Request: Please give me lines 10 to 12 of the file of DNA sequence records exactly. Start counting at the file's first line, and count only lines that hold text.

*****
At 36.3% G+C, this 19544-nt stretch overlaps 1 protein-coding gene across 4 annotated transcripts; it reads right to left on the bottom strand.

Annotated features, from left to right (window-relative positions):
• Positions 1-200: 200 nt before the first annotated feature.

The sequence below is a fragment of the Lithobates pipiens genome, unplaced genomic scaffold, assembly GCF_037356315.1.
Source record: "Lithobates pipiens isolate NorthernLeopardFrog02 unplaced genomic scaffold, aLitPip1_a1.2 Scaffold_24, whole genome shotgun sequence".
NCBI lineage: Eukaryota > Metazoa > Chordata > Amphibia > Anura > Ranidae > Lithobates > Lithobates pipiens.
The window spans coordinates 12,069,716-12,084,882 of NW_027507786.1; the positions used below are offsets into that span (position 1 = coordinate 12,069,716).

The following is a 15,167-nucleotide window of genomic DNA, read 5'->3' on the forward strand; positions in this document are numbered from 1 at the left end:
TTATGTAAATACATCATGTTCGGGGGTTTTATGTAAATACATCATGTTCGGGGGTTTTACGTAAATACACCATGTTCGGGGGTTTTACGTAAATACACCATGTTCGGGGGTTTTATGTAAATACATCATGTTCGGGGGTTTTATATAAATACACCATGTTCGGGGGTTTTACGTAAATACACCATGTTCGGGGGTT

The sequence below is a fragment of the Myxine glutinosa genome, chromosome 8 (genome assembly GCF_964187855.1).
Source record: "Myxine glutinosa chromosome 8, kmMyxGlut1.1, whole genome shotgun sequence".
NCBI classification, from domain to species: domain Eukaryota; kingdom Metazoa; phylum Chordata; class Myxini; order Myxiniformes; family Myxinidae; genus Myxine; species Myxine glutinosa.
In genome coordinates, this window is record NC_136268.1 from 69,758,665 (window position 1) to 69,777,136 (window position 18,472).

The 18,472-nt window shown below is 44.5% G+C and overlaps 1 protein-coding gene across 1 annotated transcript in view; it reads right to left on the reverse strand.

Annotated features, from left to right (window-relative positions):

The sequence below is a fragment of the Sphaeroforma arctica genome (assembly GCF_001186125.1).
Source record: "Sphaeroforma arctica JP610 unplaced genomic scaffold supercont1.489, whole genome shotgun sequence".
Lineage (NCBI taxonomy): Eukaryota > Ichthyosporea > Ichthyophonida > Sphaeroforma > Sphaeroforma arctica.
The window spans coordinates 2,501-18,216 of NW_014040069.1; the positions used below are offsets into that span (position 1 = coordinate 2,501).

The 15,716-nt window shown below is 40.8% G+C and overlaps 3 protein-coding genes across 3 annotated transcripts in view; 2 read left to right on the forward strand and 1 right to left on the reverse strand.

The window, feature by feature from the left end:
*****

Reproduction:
The sequence below is a fragment of the Myxine glutinosa genome, chromosome 8 (genome assembly GCF_964187855.1).
Source record: "Myxine glutinosa chromosome 8, kmMyxGlut1.1, whole genome shotgun sequence".
NCBI classification, from domain to species: domain Eukaryota; kingdom Metazoa; phylum Chordata; class Myxini; order Myxiniformes; family Myxinidae; genus Myxine; species Myxine glutinosa.